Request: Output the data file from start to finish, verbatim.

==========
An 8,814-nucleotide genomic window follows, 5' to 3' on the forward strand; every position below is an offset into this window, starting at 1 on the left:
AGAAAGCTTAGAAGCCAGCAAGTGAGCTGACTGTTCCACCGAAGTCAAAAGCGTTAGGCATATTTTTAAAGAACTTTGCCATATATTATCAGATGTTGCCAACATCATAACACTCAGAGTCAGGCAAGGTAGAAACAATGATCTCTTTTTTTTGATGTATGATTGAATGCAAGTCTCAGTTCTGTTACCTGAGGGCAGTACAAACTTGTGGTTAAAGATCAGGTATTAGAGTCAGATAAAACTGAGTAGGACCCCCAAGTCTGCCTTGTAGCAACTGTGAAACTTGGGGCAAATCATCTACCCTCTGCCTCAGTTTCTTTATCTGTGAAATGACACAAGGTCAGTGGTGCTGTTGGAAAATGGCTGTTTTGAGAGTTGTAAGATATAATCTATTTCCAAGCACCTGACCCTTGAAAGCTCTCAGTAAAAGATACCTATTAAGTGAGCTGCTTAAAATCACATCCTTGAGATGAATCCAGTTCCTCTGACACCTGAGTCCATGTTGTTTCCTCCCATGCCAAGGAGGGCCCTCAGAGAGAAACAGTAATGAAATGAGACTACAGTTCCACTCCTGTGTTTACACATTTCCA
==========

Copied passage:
An 8,814-nucleotide genomic window follows, 5' to 3' on the forward strand; every position below is an offset into this window, starting at 1 on the left:
AGAAAGCTTAGAAGCCAGCAAGTGAGCTGACTGTTCCACCGAAGTCAAAAGCGTTAGGCATATTTTTAAAGAACTTTGCCATATATTATCAGATGTTGCCAACATCATAACACTCAGAGTCAGGCAAGGTAGAAACAATGATCTCTTTTTTTTGATGTATGATTGAATGCAAGTCTCAGTTCTGTTACCTGAGGGCAGTACAAACTTGTGGTTAAAGATCAGGTATTAGAGTCAGATAAAACTGAGTAGGACCCCCAAGTCTGCCTTGTAGCAACTGTGAAACTTGGGGCAAATCATCTACCCTCTGCCTCAGTTTCTTTATCTGTGAAATGACACAAGGTCAGTGGTGCTGTTGGAAAATGGCTGTTTTGAGAGTTGTAAGATATAATCTATTTCCAAGCACCTGACCCTTGAAAGCTCTCAGTAAAAGATACCTATTAAGTGAGCTGCTTAAAATCACATCCTTGAGATGAATCCAGTTCCTCTGACACCTGAGTCCATGTTGTTTCCTCCCATGCCAAGGAGGGCCCTCAGAGAGAAACAGTAATGAAATGAGACTACAGTTCCACTCCTGTGTTTACACATTTCCA